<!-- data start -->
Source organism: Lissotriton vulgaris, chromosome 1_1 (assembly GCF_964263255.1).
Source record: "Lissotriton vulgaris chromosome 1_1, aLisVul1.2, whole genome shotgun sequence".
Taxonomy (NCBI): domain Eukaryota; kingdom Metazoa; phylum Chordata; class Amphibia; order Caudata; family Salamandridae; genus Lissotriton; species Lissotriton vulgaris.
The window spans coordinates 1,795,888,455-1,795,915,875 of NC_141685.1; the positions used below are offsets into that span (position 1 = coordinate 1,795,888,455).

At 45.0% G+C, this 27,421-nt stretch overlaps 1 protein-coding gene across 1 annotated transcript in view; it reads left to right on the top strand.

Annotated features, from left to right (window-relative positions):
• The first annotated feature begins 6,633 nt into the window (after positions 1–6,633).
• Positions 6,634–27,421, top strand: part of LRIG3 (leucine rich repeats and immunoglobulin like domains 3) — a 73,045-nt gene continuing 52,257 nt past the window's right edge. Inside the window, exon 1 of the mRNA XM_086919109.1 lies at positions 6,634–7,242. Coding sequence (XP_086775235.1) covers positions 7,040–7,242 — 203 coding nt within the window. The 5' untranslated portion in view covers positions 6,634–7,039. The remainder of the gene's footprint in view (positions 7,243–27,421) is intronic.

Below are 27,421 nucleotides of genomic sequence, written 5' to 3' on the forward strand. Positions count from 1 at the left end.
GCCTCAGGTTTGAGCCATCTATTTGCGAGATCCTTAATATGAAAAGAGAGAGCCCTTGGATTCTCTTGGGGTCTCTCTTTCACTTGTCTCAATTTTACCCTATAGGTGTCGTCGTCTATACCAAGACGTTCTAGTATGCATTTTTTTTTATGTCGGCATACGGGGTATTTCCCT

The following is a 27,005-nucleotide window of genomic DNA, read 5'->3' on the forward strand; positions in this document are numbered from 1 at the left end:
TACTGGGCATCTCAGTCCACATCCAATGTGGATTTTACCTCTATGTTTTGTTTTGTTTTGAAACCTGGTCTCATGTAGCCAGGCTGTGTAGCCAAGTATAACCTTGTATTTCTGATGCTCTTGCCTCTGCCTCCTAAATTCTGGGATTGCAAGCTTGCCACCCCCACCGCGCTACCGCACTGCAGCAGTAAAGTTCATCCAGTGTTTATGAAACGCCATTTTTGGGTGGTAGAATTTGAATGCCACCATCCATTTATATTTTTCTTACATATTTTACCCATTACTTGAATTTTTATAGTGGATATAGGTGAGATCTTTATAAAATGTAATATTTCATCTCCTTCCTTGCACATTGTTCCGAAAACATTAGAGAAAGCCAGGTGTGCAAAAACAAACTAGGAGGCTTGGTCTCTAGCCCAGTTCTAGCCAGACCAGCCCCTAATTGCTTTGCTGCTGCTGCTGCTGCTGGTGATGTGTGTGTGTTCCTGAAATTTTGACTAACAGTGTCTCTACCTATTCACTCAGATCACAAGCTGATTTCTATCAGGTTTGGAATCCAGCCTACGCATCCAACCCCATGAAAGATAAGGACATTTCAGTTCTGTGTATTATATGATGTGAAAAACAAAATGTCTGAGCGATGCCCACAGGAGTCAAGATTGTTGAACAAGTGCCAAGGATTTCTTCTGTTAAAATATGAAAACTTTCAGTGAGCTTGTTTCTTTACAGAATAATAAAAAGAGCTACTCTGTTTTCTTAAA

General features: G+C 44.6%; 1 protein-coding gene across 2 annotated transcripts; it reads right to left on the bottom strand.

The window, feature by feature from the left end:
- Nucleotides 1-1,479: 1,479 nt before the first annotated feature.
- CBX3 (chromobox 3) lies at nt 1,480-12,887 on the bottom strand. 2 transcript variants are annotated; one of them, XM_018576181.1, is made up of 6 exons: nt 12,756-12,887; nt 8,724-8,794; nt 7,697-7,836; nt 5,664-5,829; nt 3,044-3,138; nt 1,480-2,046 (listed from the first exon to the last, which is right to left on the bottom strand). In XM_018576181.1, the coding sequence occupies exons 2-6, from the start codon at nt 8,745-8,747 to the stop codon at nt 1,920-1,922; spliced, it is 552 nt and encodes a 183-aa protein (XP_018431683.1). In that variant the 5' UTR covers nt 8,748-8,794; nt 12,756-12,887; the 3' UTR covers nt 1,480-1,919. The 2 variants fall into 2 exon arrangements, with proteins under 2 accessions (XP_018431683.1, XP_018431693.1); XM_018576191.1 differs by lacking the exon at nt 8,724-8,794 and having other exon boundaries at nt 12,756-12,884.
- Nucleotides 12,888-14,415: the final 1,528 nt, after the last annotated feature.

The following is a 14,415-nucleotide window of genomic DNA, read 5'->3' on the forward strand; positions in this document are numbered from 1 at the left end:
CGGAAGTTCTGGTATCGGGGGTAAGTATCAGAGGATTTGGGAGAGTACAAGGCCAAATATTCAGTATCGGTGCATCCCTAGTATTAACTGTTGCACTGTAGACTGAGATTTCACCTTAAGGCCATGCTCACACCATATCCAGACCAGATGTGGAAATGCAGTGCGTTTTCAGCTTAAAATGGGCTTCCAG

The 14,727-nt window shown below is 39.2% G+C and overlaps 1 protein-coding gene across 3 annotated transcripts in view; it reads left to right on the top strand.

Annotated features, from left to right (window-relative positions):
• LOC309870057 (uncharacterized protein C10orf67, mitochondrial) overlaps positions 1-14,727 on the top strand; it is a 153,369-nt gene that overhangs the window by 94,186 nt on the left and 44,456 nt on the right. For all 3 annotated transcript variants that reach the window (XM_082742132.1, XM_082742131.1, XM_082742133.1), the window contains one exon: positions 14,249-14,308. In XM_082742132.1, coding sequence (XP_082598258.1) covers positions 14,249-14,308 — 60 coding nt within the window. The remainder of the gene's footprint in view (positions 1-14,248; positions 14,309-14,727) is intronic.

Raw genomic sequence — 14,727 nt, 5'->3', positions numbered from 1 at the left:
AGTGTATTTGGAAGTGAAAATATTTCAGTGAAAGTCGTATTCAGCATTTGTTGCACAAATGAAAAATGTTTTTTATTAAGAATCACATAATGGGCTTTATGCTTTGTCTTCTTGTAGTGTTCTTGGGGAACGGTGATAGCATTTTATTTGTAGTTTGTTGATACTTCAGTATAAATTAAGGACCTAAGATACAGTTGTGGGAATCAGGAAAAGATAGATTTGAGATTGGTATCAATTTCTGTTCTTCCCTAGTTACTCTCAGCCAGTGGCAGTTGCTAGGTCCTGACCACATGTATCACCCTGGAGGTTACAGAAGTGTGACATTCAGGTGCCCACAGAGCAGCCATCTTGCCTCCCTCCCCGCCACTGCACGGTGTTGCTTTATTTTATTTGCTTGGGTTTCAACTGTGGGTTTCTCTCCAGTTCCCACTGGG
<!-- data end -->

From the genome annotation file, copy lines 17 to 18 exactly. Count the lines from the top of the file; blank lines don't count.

- Nucleotides 12,888-14,415: the final 1,528 nt, after the last annotated feature.

The following is a 14,415-nucleotide window of genomic DNA, read 5'->3' on the forward strand; positions in this document are numbered from 1 at the left end: